Pierre Siklos Publications
Short-selling Bans and Institutional Investors' Herding Behaviour: Evidence from the Global Financial Crisis
The authors examine bans on selected financial stocks in six countries during the 2008-2009 global financial crisis, which provided a setting to analyze the impact of short-sale restrictions. In particular, the authors focussed on short-sale constraints’ effect on institutional investors’ trading behaviour and the possibility of generating herding behaviour. They conclude that the empirical evidence shows that short-selling restrictions exhibit either no influence on herding formation or induce adverse herding.
During the recent global financial crisis, regulators, politicians and high-profile media coverage blamed short sellers for amplifying stock market downturns. Regulatory authorities in a number of countries imposed short-sale constraints aimed at preventing excessive stock market declines.
The effects of the global financial crisis continue to be felt across a spectrum of issues five years later — the short-term outlook for global growth; the need for international cooperation; the strengthening of international financial regulation; financing sustainable development; and leadership in a turbulent world.
This paper argues that credibility and trust in any new international regulatory framework must first begin at home with a determination for fiscal and monetary policies to work in harmony. This includes cooperation, if not coordination, of regulatory and supervisory functions to ensure that macroprudential policies effectively complement domestic monetary policy and provide an additional tool to implement a sound macroeconomic framework that will soften the blow from the next financial crisis.
While the Bretton Woods system of fixed exchange rates ended almost 40 years ago, remarkably, policy makers continue to be fascinated by the policy strategy that underpinned its arrangements. This paper considers the relevance of the Bretton Woods system, exploring the challenges that must be met in attempting to reform the present international monetary system and euro area policies.
On the surface, the global push to implement measures to stem future systemic crises like the one that first gripped the global economy in 2007 has made considerable progress. In a letter released on April 20, 2012, Bank of Canada Governor and Chair of the Financial Stability Board (FSB) Mark Carney summarizes the progress made since the November 2011 Cannes summit. The letter emphasizes the fact that agreement has been reached on general principles to strengthen the resilience of the global financial system, to properly regulate and supervise systemically important financial institutions, and develop the necessary oversight of the shadow banking system. Nevertheless, the continuing crisis in Europe, the recurring worries over whether existing financial “firewalls” are large enough to forestall another global financial crisis and the weakness of the global recovery, suggest that, almost five years since the start of the “global” financial crisis, a safer and stronger global financial system has not yet been achieved.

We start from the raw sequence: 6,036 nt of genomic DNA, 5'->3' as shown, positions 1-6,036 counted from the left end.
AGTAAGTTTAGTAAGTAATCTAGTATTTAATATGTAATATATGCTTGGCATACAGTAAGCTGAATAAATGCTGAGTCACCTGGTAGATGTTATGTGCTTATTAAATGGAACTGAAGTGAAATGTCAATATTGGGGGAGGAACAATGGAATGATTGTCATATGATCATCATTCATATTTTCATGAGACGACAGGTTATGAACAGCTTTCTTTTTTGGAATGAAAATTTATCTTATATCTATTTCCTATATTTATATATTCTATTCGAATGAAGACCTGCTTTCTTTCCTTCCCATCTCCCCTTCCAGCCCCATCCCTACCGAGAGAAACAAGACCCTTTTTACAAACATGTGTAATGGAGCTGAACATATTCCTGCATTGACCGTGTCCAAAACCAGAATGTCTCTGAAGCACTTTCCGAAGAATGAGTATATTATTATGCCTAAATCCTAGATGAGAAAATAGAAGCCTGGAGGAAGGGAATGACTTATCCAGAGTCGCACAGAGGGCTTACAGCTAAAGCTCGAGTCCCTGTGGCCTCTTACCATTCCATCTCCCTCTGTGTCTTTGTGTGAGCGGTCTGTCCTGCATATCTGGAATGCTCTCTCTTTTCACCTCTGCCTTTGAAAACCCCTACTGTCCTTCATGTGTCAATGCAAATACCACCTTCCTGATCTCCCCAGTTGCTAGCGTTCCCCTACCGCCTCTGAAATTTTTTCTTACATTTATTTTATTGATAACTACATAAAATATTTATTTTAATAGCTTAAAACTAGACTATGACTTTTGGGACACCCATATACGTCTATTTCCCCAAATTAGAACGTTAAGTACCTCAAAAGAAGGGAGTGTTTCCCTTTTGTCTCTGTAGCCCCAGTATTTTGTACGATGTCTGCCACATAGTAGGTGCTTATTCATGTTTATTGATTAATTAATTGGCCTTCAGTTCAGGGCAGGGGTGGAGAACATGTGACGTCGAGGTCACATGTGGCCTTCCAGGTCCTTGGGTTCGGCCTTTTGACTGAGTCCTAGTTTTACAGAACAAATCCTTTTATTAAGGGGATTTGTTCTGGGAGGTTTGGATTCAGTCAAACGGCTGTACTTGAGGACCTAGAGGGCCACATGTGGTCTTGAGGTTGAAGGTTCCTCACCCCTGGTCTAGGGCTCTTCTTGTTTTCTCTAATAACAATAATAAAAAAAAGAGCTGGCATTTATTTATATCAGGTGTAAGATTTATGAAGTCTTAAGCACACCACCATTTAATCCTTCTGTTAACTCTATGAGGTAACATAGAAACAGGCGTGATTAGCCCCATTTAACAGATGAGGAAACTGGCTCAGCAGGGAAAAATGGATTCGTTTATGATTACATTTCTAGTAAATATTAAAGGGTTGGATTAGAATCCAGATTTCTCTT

History, in the form of economic crises, does indeed repeat itself. But there are wide variations across the experiences of individual countries and across time, and the response of policy makers often determines the severity of the recessions that usually accompany financial crises of all types. This policy brief provides a brief history of short selling and its critics, and considers the question of whether a “herd-like mentality” exists during financial crises.
The heady days of the London and Pittsburgh summits of 2009 are gone. The spectre of the advanced world entering a “lost decade” is a real prospect. Governments are withdrawing stimulus as quickly as it was introduced. Mismanagement of the euro zone has largely eroded confidence to deal with the crisis that threatens to tear apart the single currency area. We are no nearer to a resolution of the euro crisis.
These 21 CIGI commentaries analyze the policy issues and debates under discussion in 2010 that are still relevant to the ongoing G20 agenda under the French presidency and the G20’s aspirations for the future.
When Good Intentions are Not Enough: Lessons of Past Cooperation Attempts for the G20 Stability Framework
At the Pittsburgh Summit, the G20 announced a new “Framework for Strong, Sustainable and Balanced Growth.” Within this Framework, leaders pledged to pursue responsible fiscal policies, prevent destabilizing credit and asset price cycles, promote more balanced external accounts, undertake structural reform to increase their potential growth rates and, where needed, improve social safety nets. But cooperation is easier said than done. The Pittsburgh summit may be remembered as the high water mark of G20 cooperation on global imbalances, unless officials draw lessons from past attempts at international economic reform.